Gift Box Advent Calendar (and More!)

Gift Box Advent Calendar (and More!)

Fill it with trivia questions and reuse for baby and bridal showers, for starters.... Or have your kids come up with a new game that utilizes this as a 3-D gameboard... Re-load it with applicable coupons, advice and a gift certificate or two and you have a unique New Baby gift..... Put office co-workers' names in each box for Secret Santa picking.... Or just use it as an advent calendar. from the site: * Wood Advent Calendar * Includes 25 Doors * Accented with Hand-Painted Design * Christmas Theme * No Assembly Required * Dust with Dry Cloth * Overall Dimensions: 11.75"L x 7.25"W x 9"H

  • *Adorable* gold plated bangle bracelet that reads "this year I will..." on the inside, and the outside is engraved with the following sayings all the way around: Learn the Cha Cha Read the classics conquer the souffle take up ... *Adorable* gold plated bangle bracelet that reads "this year I will..." on the inside, and the outside is engraved with the following sayings all the way around: Learn the Cha Cha Read the classics conquer the souffle take up the trumpet fall head over heels

  • Icy Bling for your drink. I think it would be fun to make the ice cubes with different colors of fruit juice to add a little color and flavor to a drink.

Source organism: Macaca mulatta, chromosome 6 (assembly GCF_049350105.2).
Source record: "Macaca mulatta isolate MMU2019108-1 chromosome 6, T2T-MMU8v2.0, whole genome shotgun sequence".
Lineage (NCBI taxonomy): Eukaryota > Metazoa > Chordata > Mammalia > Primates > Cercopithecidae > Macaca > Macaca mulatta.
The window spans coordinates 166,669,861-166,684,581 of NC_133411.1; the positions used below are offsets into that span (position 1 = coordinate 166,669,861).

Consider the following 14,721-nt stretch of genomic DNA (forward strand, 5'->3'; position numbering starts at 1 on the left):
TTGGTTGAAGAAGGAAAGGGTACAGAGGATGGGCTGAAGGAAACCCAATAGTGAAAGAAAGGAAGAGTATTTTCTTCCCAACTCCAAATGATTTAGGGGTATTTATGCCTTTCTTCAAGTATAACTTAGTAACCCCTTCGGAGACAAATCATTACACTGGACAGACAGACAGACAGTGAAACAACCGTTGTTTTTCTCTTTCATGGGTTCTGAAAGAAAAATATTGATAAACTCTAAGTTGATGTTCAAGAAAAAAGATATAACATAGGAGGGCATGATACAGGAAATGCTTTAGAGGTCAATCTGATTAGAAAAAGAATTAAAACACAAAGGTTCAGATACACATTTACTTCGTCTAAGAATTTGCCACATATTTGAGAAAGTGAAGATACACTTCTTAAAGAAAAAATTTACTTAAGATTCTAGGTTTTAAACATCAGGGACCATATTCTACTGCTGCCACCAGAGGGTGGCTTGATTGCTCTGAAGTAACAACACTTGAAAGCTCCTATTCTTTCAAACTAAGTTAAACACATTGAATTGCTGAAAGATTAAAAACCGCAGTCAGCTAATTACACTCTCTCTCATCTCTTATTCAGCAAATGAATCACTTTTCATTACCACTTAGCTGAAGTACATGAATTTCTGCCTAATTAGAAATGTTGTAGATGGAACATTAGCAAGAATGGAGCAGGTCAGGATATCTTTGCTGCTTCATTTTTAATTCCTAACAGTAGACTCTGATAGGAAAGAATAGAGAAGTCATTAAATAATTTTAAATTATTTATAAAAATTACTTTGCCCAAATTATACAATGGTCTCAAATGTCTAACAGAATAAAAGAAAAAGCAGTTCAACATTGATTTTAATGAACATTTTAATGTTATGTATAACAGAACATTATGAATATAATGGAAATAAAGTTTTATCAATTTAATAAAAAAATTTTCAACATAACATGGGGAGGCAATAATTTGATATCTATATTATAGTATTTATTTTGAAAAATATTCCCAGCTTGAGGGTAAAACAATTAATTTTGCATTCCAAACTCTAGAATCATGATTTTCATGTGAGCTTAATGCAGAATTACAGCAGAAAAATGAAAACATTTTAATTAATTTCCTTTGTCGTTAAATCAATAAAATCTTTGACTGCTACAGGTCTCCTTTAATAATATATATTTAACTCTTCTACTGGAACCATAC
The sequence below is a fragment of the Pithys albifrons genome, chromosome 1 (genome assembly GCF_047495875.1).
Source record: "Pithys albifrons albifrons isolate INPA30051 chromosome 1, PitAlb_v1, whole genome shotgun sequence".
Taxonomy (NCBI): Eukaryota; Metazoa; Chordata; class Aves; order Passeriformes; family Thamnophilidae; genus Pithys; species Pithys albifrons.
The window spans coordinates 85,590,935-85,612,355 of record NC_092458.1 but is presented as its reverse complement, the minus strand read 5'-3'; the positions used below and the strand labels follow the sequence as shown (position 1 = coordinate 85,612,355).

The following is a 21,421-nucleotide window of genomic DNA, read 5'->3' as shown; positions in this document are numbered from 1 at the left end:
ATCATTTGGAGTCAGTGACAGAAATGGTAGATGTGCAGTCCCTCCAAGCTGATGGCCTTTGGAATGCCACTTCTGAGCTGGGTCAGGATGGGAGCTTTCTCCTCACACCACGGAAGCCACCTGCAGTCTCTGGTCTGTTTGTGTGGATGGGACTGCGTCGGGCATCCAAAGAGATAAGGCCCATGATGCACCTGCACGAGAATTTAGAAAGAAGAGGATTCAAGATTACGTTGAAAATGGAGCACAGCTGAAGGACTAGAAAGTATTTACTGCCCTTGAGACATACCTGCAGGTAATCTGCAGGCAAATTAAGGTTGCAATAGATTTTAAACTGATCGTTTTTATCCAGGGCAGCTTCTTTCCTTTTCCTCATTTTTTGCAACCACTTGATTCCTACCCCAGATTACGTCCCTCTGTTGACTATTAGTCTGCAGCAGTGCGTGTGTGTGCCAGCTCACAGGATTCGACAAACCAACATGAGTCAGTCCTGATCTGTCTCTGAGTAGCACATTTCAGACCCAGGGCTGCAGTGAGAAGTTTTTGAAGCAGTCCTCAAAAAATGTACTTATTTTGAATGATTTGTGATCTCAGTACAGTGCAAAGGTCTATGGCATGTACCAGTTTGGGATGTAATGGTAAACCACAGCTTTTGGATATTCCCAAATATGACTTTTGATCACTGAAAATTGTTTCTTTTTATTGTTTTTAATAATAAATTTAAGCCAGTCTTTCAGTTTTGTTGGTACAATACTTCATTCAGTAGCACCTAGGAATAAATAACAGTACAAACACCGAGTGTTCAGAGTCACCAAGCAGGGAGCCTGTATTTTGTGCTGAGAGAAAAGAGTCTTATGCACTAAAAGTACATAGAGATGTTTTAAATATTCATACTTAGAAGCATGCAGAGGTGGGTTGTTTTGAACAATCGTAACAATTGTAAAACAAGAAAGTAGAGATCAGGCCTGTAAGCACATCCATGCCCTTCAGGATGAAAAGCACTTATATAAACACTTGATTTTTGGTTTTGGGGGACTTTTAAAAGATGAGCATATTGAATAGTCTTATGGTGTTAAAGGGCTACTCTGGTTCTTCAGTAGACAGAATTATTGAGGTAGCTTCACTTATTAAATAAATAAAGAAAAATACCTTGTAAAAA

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  • This hamsa charm has a double significance, especially during this time of year in keeping with the Jewish New Year of Rosh Hashanah. The hamsa itself is an open-palmed hand, showing both openness and the sometimes difficult trait... This hamsa charm has a double significance, especially during this time of year in keeping with the Jewish New Year of Rosh Hashanah. The hamsa itself is an open-palmed hand, showing both openness and the sometimes difficult trait of mentally "stopping" and keeping cool, even, or especially, when angry. The significance of the two fish in the center stems from a verse in Genesis where Jacob blesses his grandchildren Efraim and Menashe to "multiply like fish" in the land of Israel. Fish, surrounded by water, represent the all encompassing comfort one has when immersed in his true environment, just as the fish is completely enveloped in its liquid environs. On Rosh Hashanah, there is a prevalent custom to eat the head of a fish to remind us of the necessity to be constantly enveloped by the Creator of the Universe.

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